“Hannibal” and “Star Trek: Discovery” creator Bryan Fuller is attached to make his feature directing debut with an adaptation of the Stephen King novel “Christine,” which Fuller is developing with Sony Pictures. Jason Blum will produce for Blumhouse, along with Vincenzo Natali and Steven Hoban.
The project is still in the early stages as Fuller writes the screenplay. King’s novel is set in the late 1970s, about a 17-year-old named Arnie who fixes up a 1958 Plymouth Fury that, naturally, is haunted by its previous, not-such-a-nice-guy owner, who named the car Christine. Soon, Arnie begins taking on the old owner’s personality and appearance, and the car seems to have it out for his best friend, new girlfriend and anyone else getting between Arnie and Christine.
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This is Fuller’s first foray into features after three decades in television, including creating cult 2000s series “Wonderfalls” and “Pushing Daisies.” Fuller left his two most recent shows — “Discovery” and “American Gods” — after disagreements with their respective networks, CBS All Access and Starz. Fuller previously adapted a different King novel, “Carrie,” as a 2002 TV movie for NBC, which David Carson directed.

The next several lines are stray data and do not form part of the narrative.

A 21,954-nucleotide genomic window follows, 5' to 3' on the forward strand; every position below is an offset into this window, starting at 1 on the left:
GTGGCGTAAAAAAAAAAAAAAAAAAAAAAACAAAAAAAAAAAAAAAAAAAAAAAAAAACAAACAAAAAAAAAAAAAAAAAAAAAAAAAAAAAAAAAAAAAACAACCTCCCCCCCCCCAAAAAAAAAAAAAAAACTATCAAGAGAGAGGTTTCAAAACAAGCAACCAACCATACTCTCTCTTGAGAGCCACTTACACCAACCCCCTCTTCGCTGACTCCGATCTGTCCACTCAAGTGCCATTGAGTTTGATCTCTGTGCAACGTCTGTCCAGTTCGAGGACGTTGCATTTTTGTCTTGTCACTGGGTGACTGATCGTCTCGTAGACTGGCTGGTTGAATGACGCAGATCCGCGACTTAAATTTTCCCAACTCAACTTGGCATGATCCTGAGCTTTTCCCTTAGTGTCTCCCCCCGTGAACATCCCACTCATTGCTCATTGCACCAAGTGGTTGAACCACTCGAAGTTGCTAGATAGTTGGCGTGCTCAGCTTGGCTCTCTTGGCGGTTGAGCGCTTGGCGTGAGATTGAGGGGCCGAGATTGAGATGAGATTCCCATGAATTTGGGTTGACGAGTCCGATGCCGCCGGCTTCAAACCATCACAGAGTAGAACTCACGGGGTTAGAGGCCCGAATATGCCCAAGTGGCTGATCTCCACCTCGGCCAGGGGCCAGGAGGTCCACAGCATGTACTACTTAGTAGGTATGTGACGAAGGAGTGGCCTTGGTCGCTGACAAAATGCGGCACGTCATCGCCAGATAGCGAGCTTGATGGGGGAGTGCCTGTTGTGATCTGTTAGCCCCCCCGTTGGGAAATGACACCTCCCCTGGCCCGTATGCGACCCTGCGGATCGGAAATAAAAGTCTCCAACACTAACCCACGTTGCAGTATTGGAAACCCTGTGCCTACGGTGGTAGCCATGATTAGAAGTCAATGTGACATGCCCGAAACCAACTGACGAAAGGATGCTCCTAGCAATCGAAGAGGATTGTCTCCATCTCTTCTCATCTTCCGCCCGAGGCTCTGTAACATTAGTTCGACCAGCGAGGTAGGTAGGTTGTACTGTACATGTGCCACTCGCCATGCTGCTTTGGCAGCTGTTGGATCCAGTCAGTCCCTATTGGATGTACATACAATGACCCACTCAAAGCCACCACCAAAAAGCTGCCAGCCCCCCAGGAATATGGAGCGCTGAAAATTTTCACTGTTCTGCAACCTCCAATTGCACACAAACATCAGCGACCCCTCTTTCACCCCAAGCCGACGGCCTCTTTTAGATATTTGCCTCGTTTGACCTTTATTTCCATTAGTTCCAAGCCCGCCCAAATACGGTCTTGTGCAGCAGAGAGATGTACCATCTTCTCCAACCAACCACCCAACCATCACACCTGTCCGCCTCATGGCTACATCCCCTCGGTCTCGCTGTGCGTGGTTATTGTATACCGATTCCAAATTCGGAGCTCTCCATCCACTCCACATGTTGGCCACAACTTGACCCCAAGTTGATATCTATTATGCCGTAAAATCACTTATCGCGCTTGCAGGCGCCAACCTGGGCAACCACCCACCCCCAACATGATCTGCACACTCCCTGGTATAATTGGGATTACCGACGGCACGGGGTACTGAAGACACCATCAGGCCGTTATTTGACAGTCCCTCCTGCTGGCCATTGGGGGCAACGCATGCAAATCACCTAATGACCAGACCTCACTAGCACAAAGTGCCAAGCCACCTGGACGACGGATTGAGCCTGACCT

In 1983, Columbia Pictures released a feature adaptation of “Christine” directed by John Carpenter, written by Bill Phillips, and starring Keith Gordon. Lately, King has been on a lengthy hot streak, with a regular procession of adaptations, including most recently “Lisey’s Story” for Apple TV Plus, which King adapted and executive produced himself.
Peter Kang is overseeing the project for Sony. Fuller is repped by WME, Brillstein Entertainment Partners, and Ziffren Brittenham.
Deadline first reported this story.
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